Dear Simon,

In a recent post (The modern man needs a good blazer) you explained  how versatile a blazer or odd jacket can be, and how to wear one. The image, however, showed a jacket with a shirt and tie, and jeans. Do you think this works well? Or is a tie too formal with jeans? I like the look but don’t know whether I could ‘pull it off’ as they say.


Jeremy



Hi Jeremy,


It absolutely can work, but it is one of the hardest things for a man to get his head around because there are so many moving pieces. The contrast with a navy suit and black shoes is pretty stark.


The keys are colour and texture. More subdued colours and rougher textures are more casual. Match these to the casualness of the jacket, trousers and shoes.


As jeans are pretty much the most casual trousers you can wear with a shirt and tie, both should be as casual as possible. A blue shirt is more casual than a white shirt. A wool tie is more casual than a silk tie. A knitted tie is more casual than a printed tie. An oxford-weave shirt is usually more casual than a smooth twill.


That extends to design elements as well. Single cuffs are more casual than double cuffs; plackets are more casual than plain fronts; button-downs are more casual than spread collars.


Hopefully you get the idea by now.


The image from Brunello Cucinelli that you refer to (reproduced below) includes a white shirt with a spread collar and single cuffs, and a woven, cashmere grey tie. Personally I would have gone with a button-down shirt rather than a spread collar, or a blue shirt, but you can see how casual elements have been included to make the shirt/tie fit better with the jeans and brown jacket.


The image at top, taken from The Armoury’s wonderful Tumblr account, also uses a white shirt but you can see how the knitted silk tie adds a casual element. Suede in the belt helps too – more texture.

Good luck with your combinations.

Simon



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Anonymous

no simon, never wear a tie with a button-down shirt…

Jeremy

Thanks Simon, most helpful. I look forward to trying this out.

Thomas

jeans should be as dark as possible, preferably indigo, and slim. APC and Uniqlo selvedge jeans both work.

Jeremy

Ah, one thing has just occurred: I’m a smidge over six foot, and knitted ties seem to be made for much shorter men; they all seem to end above my belly button. The only way to avoid this would be to tie it so that the flattened area which is supposed to go around the neck is actually part of the knot. Is it acceptable to have a knitted tie very short, or is there anyone who makes them in longer sizes?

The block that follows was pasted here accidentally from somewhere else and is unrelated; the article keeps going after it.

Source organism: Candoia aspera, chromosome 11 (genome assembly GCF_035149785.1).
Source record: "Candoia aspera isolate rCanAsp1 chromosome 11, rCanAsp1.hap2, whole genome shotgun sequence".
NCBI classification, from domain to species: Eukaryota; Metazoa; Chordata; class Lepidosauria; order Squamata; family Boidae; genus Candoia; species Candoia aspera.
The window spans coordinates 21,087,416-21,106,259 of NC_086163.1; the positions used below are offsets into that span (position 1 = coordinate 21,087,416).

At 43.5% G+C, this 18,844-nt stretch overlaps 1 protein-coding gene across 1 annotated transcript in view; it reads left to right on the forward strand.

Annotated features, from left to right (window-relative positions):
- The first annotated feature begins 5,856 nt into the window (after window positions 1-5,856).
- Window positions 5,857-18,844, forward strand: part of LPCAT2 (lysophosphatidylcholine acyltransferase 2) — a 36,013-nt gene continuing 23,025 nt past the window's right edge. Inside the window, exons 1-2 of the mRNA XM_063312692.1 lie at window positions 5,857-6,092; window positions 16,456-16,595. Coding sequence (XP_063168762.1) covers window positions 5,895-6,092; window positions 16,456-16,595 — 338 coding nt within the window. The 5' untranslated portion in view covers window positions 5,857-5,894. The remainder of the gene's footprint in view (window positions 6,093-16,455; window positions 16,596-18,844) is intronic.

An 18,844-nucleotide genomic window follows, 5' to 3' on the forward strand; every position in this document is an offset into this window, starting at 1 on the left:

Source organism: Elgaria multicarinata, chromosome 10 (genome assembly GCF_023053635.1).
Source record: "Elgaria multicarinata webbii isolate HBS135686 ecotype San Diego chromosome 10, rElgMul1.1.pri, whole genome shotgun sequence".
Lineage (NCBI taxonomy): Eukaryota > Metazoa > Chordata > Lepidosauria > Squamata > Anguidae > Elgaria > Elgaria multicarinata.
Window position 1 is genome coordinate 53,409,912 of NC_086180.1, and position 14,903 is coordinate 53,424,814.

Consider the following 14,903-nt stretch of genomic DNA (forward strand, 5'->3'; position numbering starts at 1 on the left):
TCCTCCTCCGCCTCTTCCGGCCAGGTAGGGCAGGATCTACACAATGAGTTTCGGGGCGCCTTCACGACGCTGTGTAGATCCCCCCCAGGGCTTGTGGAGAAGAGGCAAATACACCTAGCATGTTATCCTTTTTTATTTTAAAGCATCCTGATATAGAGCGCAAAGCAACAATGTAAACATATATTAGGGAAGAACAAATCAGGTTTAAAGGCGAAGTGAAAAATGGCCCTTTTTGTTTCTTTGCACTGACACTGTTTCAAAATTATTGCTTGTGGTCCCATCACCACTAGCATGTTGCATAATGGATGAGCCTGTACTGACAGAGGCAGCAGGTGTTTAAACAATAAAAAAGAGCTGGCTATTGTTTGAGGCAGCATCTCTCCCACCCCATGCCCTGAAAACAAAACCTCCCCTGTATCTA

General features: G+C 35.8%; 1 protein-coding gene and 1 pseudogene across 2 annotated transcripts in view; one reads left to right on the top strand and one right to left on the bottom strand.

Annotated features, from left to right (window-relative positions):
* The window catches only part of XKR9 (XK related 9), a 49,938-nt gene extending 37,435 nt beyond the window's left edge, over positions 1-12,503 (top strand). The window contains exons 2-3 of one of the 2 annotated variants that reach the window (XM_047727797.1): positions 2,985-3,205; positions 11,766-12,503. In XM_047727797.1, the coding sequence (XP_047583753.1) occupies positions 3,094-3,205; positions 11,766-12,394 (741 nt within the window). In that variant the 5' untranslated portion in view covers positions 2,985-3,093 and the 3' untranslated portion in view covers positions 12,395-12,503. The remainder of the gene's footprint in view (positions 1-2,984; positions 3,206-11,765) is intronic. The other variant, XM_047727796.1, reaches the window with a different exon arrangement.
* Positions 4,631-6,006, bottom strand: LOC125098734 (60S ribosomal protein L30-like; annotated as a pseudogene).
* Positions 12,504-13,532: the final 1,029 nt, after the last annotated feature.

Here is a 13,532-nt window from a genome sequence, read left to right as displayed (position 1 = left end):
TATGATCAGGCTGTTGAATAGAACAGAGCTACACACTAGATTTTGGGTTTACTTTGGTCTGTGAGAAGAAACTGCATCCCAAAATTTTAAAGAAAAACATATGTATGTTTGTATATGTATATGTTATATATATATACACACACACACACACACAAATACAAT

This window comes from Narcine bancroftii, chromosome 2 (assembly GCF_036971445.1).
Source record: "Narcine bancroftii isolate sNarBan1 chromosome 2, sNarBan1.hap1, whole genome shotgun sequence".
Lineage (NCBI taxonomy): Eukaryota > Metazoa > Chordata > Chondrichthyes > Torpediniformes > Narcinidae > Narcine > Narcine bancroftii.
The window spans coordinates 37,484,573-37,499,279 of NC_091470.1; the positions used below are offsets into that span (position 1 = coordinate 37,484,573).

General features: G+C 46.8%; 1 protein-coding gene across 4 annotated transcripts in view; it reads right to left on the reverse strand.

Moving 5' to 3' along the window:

Alexander Hugh Jarce

Excellent post Simon, Italian ties seem to be cut longer,maybe for more intricate knots.Either way just adjust the back blade’s length and all is well.Ties and Jeans work if the jeans are darker, as mentioned above,and not distressed.Broken in good, worn through bad and sad.

John

Simon– Your suggestions have made the tie/jeans combo as palatable as possible.
However nothing will ever make me like it.

Theodore Bouloukos

Shocking to me that this combo still leaves some befuddled. I can go back 30 years to prep school (American equivalent of your public schools), and recall younger faculty sporting such a look without note. By the way, Simon, you looked great in your cycling togs. Thanks for your blog!

Anonymous

I strongly disagree that plackets are more casual than plain fronts. At the very extreme, yes, a bib-fronted evening shirt for wear with white tie will have a plain front. But in every other formal context from black tie down (the abomination of pleated and fly fronts aside), it’s plackets all the way. By contrast, when I want my shirtmaker to run up a casual short-sleeved number for the seaside, I’ll tell him to give it a flat front.

Roman Kaiser

I don’t like the jeans-and-tie look at all. Partially because I think trousers should always have a crease. But the look either says “I have to be formal by wearing a tie but I want to be comfortable wearing a jeans.” or it says “I am young and fashionable. I am wearing a jeans and a tie as fashion accessory.”

Anonymous

I ike this look a lot but probably wear with a tie loosened around nthe neck and deliberately left a little undone .. makes it look more relaxed, and although not strictly correct gives a little sprezz to the look..

One issue I have with this though is can you wear any type of coat over this? With a suit it is natural to put on an overcoat ( perhaps a camel one like the one you had made at gb or a mac in more temperate but rainy weather), with a blazer or sportscoat can you

Anonymous

Cont… With a blazer or sportscoat I not sure a mac or overcoat would work although may be equally necessary? How would you play this Simon?

Micheal